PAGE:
On the other hand, Jack Benny sent Mr. Klane a fan letter telling him that it was the funniest book he had ever read.
Two years later, Mr. Klane published “Where’s Poppa?,” and that same year Carl Reiner directed the film version, with a script by Mr. Klane. Vincent Canby of The New York Times wrote that the film did not have “much more on its mind than a desperate desire to provoke shock and laughter” — which, he said, it did successfully.
Jon Klane recalled going to a theater to see the film with his father, who stayed in the lobby. “I came out to get candy, and he was watching a matronly woman demand a refund,” he said by phone. “I went up to him and he said, ‘This is exactly the kind of person I want to offend.’”
Over the next three decades, Mr. Klane stayed relatively busy in television and film. He wrote six episodes of the sitcom “M*A*S*H”; the 1985 film “National Lampoon’s European Vacation,” with John Hughes; “The Man With One Red Shoe,” a 1985 remake of the French comedy “The Tall Blond Man with One Black Shoe,” which starred Tom Hanks; and 11 episodes of Tracey Ullman’s sketch comedy series “Tracey Takes On …” in 1997, for which he and several others received an Emmy Award for outstanding variety, music or comedy series.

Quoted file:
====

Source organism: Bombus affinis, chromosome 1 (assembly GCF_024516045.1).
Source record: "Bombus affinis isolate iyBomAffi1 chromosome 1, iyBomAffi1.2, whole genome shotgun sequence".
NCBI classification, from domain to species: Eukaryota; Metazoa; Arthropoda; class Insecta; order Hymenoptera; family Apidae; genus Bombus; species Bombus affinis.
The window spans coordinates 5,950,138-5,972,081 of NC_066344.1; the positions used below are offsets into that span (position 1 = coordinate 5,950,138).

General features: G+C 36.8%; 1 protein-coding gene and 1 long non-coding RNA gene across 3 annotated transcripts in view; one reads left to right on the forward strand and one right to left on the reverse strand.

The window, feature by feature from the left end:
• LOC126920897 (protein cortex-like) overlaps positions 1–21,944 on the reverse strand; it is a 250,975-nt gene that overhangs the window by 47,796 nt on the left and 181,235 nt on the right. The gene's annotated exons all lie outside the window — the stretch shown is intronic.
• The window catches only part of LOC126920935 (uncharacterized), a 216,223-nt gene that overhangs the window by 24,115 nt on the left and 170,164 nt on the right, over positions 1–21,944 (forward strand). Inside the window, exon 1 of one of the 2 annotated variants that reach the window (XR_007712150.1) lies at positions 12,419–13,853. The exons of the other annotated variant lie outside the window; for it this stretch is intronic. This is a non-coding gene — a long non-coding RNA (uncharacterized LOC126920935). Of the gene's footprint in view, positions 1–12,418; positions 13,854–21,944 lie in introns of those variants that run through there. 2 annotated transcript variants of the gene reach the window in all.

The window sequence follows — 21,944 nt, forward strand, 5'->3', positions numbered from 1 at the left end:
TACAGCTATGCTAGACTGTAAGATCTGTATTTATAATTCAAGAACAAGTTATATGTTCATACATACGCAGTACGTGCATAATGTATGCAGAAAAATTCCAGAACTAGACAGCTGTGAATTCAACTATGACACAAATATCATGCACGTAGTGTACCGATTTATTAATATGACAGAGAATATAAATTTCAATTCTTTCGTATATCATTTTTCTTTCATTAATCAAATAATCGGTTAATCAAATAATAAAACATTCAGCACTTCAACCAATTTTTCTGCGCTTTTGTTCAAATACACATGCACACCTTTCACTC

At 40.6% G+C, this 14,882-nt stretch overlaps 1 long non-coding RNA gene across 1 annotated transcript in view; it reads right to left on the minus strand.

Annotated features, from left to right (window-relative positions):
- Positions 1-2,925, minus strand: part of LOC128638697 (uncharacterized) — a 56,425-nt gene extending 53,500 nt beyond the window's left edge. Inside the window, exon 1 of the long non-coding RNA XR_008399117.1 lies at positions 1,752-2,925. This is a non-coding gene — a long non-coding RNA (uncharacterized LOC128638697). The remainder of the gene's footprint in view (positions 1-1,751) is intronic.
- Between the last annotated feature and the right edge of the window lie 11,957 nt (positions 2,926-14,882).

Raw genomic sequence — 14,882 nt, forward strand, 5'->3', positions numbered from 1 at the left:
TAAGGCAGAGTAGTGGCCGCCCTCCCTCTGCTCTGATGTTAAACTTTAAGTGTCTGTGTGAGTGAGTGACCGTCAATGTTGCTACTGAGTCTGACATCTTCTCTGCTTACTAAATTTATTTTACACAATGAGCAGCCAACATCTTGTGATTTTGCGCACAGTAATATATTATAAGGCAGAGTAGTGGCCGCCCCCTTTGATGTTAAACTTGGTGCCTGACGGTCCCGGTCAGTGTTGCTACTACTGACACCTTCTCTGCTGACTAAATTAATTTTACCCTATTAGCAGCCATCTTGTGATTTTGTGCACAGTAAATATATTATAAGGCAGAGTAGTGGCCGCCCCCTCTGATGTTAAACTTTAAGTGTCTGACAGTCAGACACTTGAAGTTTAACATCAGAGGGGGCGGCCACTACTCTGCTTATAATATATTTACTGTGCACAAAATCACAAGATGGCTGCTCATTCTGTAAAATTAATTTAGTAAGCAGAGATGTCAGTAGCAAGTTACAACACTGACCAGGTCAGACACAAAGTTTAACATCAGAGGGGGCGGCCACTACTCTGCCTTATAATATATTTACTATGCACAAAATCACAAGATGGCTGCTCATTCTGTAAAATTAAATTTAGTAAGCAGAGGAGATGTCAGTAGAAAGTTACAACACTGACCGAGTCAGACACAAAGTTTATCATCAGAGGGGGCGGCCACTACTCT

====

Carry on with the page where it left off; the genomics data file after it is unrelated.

His directing work included “Thank God It’s Friday” (1978), set entirely in a disco, which won the Academy Award for best original song, “Last Dance,” sung by the disco diva Donna Summer, one of its stars; and “The Odd Couple: Together Again,” a 1993 TV movie that reunited Jack Klugman and Tony Randall, the stars of that 1970s sitcom.
In addition to his son Jon, Mr. Klane is survived by his wife, J.C. Scott; a daughter, Caitlin Klane; another son, David; a brother, Larry; and five grandchildren. Another daughter, Tracy Klane, died in 2011. His marriages to Linda Tesh and the actress Anjanette Comer ended in divorce.